Scopo

      La rivista si propone di incoraggiare, negli ambiti sopra identificati, la ricerca interdisciplinare sull'area nord Africana ed in particolare in Tunisia proponendosi come un contenitore di scambio e confronto non solo tra i componenti della comunità accademica degli specialisti di settore ma, superando i confini nazionali, tra le diverse comunità accademiche e la società civile.

      Tipo di documenti editi

      I contenuti della rivista saranno principalmente testi a stampa corredati da immagini fotografiche, disegni in vari formati (raster e vettoriali), filmati video e file contenenti dati testuali. Potranno essere inoltre sottoposti alla valutazione di CaSteR per l'edizione anche lavori multimediali purché rigorosamente a carattere scientifico e di ambito cronologico, geografico e culturale assolutamente coerente con le linee editoriali sopra esposte.

      2016

      Copertina

      V. 1 (2016)

      Althiburos, Tunisia. Teatro romano (foto Gilberto Montali).


      2017

      Copertina

      V. 2 (2017)

      Ellès, Tunisia (foto Anna Depalmas).


      2018

      Copertina

      V. 3 (2018)

      Thignica, Ain Tounga, Tunisia (foto Simone Ligas).


      2019

      Copertina

      V. 4 (2019)

      Leptis Magna. Il mercato e la cosiddetta tholos (foto di Attilio Mastino, 2008).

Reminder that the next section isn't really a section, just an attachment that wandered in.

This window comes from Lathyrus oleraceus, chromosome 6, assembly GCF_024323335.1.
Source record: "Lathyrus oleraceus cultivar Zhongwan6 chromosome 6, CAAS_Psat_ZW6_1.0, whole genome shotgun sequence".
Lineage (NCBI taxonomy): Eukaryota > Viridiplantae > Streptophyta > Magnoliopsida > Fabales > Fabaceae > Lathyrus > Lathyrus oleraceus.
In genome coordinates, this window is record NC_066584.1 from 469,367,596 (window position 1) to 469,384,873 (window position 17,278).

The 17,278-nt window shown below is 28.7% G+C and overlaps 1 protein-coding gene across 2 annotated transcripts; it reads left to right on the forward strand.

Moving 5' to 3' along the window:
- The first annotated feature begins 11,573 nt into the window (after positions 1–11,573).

Sommario

      Editoriale

      Antonio M. Corda

      Saggi e studi

      Souad Miniaoui
      Salvatore Fadda
      Lavinia Del Basso
      Alessandro Teatini
      Claudio Farre
      Ciro Parodo
      Giuseppina Battaglia, Babette Bechtold, Rossana De Simone, Stefano Vassallo, Giuseppe Montana, Luciana Randazzo
      Mustafa Khanoussi, Fatma Naït -Yghil
      Paola Cavaliere, Danila Piacentini
      José Ortiz Córdoba
      Habib Baklouti
      Giorgio Crimi, Silvia Orlandi
      Tiziana Carboni

      Schede e materiali

      Piero Bartoloni
      Piero Bartoloni
      Mariette de Vos Raaijmakers, Enrico Zuddas

      Notizie e resoconti

      Sergio Ribichini
      Sergio Ribichini
      Attilio Mastino
      Maria Antonietta Rizzo
      Cinzia Vismara
      Mustafa Turjman
      Maria Antonietta Rizzo, Patrizio Pensabene, Antonio Ibba
      Maria Bastiana Cocco
      Alberto Gavini

      Recensioni

      Mohamed-Arbi Nsiri

      Redazionali

       


      2020

      Copertina

      V. 5 (2020)

      Il porto di Cartagine, Tunisia
      Foto: Salvatore Ganga

      Pubblicazione in corso
      Il numero 5 (2020) è ancora aperto.

      Sommario

      Recensioni

      Antonio Ibba

      Open Access Journal: Entangled Religions: Interdisciplinary Journal for the Study of Religious Contact and Transfer

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      Entangled Religions: Interdisciplinary Journal for the Study of Religious Contact and Transfer
      ISSN: 2363-6696
      Entangled Religions is an interdisciplinary, peer-reviewed academic journal. It deals with encounters between different religious traditions and concomitant processes of transfer in past and present times.